A $100 fine is the maximum penalty of being caught with less than an ounce of marijuana in California, after Gov. Arnold Schwarzenegger signed Bill 1449 into law Thursday night.
What used to result in a criminal misdemeanour charge is now no more than a civil infraction in the Golden State. Those caught with less than 28.5 grams of marijuana will no longer have to appear in court and face a criminal record.
Californians with a Medical Marijuana Identification Card are exempt from the fine.
The California bill was passed by the Senate in June and the Assembly at the end of August, but it didn’t become law until Schwarzenegger signed it. The bill was among nearly 800 gathering dust on his desk; the governor sent a Tweet from his iPhone after he got through the stack.
“With my fantastic legislative unit after finishing acting on all 772 bills that were on my desk,” he wrote.
The new law takes effect Jan. 1, 2010. The possession of concentrated cannabis, defined by the Health and Safety Code as “the separated resin, whether crude or purified, obtained from marijuana,” is still punishable by up to one year in state prison and up to a $500 fine.
Canadians eligible for medical marijuana can order about 30 grams from Health Canada for $150 plus tax, which varies from province to province.
Under Canada’s Controlled Drugs and Substances Act, the possession of the same amount of marijuana without medical permission is punishable by up to six months behind bars and up to a $1,000 fine if it is a first offence.
Schwarzenegger has been a staunch opponent of Proposition 19, which would legalize marijuana under California state law and allow the government to tax and regulate its production, distribution and sale. Californians will vote on that proposition in the Nov. 2 general election.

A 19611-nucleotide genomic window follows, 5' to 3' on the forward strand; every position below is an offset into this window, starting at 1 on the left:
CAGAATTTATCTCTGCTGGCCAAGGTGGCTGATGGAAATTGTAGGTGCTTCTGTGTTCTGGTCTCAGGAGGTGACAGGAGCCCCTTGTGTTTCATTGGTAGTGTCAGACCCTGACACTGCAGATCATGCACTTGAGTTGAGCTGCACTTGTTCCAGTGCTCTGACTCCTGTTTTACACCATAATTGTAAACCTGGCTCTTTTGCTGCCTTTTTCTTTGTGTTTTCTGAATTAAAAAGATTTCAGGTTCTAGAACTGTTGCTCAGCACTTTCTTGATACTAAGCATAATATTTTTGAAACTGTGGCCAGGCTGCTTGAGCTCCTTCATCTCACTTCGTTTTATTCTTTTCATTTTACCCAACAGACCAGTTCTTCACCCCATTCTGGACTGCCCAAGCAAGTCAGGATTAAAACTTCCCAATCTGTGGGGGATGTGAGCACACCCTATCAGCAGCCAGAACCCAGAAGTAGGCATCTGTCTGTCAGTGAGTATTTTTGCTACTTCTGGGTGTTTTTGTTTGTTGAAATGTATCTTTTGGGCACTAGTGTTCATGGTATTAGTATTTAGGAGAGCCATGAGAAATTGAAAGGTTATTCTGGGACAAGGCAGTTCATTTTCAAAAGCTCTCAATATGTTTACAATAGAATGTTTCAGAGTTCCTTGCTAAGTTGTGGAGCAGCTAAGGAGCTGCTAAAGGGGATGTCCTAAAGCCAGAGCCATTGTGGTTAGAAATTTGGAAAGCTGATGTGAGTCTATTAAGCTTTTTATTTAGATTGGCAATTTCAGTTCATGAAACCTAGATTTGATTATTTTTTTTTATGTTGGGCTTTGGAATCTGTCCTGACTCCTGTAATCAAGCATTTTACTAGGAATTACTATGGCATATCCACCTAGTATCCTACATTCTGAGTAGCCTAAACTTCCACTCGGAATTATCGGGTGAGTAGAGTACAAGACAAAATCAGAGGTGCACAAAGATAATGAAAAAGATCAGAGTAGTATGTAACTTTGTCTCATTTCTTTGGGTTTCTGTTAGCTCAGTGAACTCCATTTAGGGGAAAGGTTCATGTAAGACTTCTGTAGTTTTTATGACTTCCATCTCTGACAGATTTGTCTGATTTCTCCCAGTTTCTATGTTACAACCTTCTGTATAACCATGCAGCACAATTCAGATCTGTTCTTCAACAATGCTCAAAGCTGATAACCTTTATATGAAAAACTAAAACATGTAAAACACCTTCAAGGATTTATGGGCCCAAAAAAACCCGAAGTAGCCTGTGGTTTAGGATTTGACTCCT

In an L.A. Times editorial last week, Schwarzenegger said legalizing marijuana would “make California a laughingstock.”
However, in a signing message Schwarzenegger wrote, “Notwithstanding my opposition to Proposition 19, however, I am signing this measure because possession of less than an ounce of marijuana is an infraction in everything but name. The only difference is that because it is a misdemeanour, a criminal defendant is entitled to a jury trial and a defence attorney.
“In this time of drastic budget cuts, prosecutors, defence attorneys, law enforcement, and the courts cannot afford to expend limited resources prosecuting a crime that carries the same punishment as a traffic ticket.”
Proponents of legalization say voting yes would generate billions in revenue for the state and weaken dangerous drug cartels.
No jail for possessing an ounce of weed in California